20 July Galatians 2:1-10

20 July. Paul explains why circumcision is unnecessary to follow Jesus

"After fourteen years I went to Jerusalem again, this time with Barnabas. I also took Titus [a Greek-speaking Gentile believer] with me. I went because God showed me I should go. I met with the [Jewish] believers there, and in private I told their leaders the Good News that I preach to the non-Jewish people..."

"Titus was with me, but he was not forced to be circumcised [to be accepted as a follower of Jesus], even though he was a Greek. We talked about this problem [of circumcision for non-Jewish believers] because some false believers had come into our group secretly. They came in like spies to overturn the freedom we have in Christ Jesus. They wanted to make us slaves [to the Jewish religious laws]. But we did not give in to those false believers for a minute..."

"Those leaders [of the believers in Jerusalem] who seemed to be important did not change the Good News that I preach.... But these leaders saw that I had been given the work of telling the Good News to those who are not Jewish, just as Peter had the work of telling the Jews.... James, Peter and John, who seemed to be the leaders, understood that God had given me this special grace, so they accepted Barnabas and me."

"They agreed that they would go to the Jewish people [with the Good News about Jesus] and that we should go to those who are not Jewish. The only thing they asked us was to remember to help the poor - something I really wanted to do."

          (Galatians 2:1-10)



Paul continued the account of his journeys by saying that after fourteen years (i.e. fourteen years after his conversion in 35AD) he went back to Jerusalem with Barnabas and Titus (for the Council of Jerusalem in 49/50AD – see Acts 15:1-4).

He met privately with the leaders of the church (Peter, James and John) and explained why he believed Gentile believers should not be required to adopt Jewish traditions such as circumcision. The leaders agreed with him, and Titus (who was a Greek-speaking Gentile believer) wasn’t forced to be circumcised – even though some of the Jewish believers argued in favour of this.

After the Council of Jerusalem ended (in 50AD), James (as leader of the church in Jerusalem) sent a letter to the believers in Antioch in Syria explaining the leaders’ decision that Gentile believers need not be circumcised (see Acts 15:22-35).

The Council of Jerusalem had met to decide the church’s attitude towards the circumcision of Gentile believers. It was taken for granted that Jewish believers in Jesus Christ would be circumcised in accordance with the Jewish law (see Genesis 17:1-14). But there was disagreement over whether Gentile believers ought to be circumcised.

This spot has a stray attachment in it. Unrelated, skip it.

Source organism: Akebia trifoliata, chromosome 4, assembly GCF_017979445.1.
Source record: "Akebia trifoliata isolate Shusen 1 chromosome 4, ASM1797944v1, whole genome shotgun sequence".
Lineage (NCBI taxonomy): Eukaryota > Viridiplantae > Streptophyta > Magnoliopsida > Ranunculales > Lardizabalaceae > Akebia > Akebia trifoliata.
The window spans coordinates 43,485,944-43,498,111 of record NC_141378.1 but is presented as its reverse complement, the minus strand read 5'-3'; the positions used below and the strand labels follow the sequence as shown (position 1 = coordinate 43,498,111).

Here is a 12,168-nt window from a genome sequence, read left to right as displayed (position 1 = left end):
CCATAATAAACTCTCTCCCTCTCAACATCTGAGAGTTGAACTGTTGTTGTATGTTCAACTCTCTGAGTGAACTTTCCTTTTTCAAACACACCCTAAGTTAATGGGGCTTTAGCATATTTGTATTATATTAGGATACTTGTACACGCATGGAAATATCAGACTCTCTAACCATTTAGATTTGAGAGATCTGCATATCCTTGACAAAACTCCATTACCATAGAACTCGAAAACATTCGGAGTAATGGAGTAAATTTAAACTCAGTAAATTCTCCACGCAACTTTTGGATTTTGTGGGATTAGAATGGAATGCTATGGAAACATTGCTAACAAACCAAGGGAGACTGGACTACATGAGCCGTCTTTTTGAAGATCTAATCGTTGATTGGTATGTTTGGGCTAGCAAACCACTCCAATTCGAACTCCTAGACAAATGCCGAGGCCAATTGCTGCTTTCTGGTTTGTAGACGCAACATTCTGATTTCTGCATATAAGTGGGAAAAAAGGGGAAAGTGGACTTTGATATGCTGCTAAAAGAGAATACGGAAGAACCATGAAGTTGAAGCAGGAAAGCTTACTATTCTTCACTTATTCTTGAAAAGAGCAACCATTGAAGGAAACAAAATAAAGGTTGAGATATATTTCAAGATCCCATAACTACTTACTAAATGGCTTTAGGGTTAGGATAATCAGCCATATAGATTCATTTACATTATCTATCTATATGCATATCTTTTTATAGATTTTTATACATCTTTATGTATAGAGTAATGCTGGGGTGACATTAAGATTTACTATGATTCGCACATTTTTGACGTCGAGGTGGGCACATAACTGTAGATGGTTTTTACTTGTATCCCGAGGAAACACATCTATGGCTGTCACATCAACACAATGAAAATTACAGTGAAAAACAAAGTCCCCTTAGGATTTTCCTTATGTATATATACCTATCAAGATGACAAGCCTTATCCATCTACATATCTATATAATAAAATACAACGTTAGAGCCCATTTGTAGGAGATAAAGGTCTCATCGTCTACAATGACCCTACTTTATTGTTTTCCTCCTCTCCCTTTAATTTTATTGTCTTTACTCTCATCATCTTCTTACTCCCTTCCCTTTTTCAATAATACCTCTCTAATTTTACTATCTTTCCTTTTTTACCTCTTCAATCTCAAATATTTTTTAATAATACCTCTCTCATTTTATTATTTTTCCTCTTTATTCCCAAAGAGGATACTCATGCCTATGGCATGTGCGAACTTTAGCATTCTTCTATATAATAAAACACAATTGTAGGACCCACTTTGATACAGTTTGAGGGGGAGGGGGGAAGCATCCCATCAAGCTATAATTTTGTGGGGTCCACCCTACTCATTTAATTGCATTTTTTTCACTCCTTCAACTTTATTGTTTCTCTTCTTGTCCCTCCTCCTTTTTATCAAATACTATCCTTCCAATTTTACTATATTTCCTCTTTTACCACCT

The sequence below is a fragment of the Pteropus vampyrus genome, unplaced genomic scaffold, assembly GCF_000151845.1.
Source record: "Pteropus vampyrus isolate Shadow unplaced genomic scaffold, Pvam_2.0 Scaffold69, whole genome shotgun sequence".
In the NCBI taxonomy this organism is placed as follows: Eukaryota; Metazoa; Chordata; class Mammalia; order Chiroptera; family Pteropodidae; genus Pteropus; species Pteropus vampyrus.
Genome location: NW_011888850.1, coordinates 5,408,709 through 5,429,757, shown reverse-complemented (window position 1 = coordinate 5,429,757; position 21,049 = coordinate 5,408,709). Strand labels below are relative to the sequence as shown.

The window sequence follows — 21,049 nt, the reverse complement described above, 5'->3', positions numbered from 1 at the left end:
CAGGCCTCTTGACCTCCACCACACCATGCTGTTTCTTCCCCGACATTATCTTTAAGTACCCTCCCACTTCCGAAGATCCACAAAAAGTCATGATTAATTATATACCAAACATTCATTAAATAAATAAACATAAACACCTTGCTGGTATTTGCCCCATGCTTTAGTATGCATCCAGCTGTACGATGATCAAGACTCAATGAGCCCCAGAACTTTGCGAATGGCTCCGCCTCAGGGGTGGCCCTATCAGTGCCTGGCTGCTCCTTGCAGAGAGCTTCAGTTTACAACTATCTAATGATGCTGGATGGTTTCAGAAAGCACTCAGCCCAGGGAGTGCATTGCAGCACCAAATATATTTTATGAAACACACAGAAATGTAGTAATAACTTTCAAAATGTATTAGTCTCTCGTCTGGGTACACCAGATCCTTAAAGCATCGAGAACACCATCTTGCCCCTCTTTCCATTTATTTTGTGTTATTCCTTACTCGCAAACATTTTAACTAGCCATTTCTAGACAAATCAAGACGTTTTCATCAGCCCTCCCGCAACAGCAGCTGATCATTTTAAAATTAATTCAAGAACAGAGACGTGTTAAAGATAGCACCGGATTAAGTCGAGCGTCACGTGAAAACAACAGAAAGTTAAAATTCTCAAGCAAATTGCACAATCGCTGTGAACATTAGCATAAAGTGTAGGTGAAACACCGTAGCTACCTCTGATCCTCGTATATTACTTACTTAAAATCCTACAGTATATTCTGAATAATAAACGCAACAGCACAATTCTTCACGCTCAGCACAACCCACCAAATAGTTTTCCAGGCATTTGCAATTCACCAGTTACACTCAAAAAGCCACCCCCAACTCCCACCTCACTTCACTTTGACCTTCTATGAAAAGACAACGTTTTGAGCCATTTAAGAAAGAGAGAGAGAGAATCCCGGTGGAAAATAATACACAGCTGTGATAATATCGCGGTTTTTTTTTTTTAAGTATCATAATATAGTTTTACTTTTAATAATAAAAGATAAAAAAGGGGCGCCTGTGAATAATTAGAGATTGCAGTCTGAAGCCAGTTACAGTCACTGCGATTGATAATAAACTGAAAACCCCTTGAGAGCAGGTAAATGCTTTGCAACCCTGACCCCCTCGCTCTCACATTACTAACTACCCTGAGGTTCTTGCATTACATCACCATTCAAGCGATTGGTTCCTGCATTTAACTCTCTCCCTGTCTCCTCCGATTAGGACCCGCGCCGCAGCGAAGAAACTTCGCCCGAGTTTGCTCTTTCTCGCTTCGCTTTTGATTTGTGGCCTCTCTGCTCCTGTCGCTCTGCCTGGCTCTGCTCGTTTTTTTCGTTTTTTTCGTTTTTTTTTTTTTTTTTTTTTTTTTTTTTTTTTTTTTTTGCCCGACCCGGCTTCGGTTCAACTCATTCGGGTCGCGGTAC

Many of the Jewish Christians believed that Gentile believers should be circumcised as converts to Judaism (as Christianity was still regarded as a Jewish sect), but Paul believed passionately that they should not be required to be circumcised.

Paul – a Greek-speaking Jew from cosmopolitan Tarsus – knew that the Greeks (who were Gentiles) prized athleticism and bodily perfection, and regarded circumcision (or any mutilation of the flesh) as abhorrent.

The Jewish Christian leaders discussed the issue, and James – the leader of the Jerusalem church – issued a statement saying that Gentile believers would not have to be circumcised. Other more conservative Jewish believers were still not convinced.

The Gentile believers welcomed this decision, but shortly after James’s decision had been received, Peter visited Antioch and appeared to change his mind on the issue (see Galatians 2.11-12). He refused to eat with the Gentile believers in Antioch for fear of offending the Jewish Christians who still held the view that Gentile believers should be circumcised.

They believed that the Gentile believers would be ritually ‘unclean’ if they weren’t circumcised, and would make the Jewish believers 'unclean' by eating with them (see Acts 10:28, where Peter had reluctantly faced this issue before).

Even Barnabas had been swept along by this view, and, to Paul’s amazement and disgust, had refused to eat with the Gentile believers (see Galatians 2.13). This disagreement fuelled an argument between Paul and Barnabas and no doubt contributed to their splitting up before Paul’s second missionary journey later that year (see Acts 15:39-40).

Paul rebuked Peter and the others in public – opposing their actions and condemning their decision not to eat with the Gentile believers.

The photo (by Sweden) shows HaYehudim Street in the Jewish Quarter of the Old City of Jerusalem.

You can read more of Paul's Letter to the Galatians @ https://www.thebiblejourney.org/…/13-pauls…/alive-in-christ/

Powered by Church Edit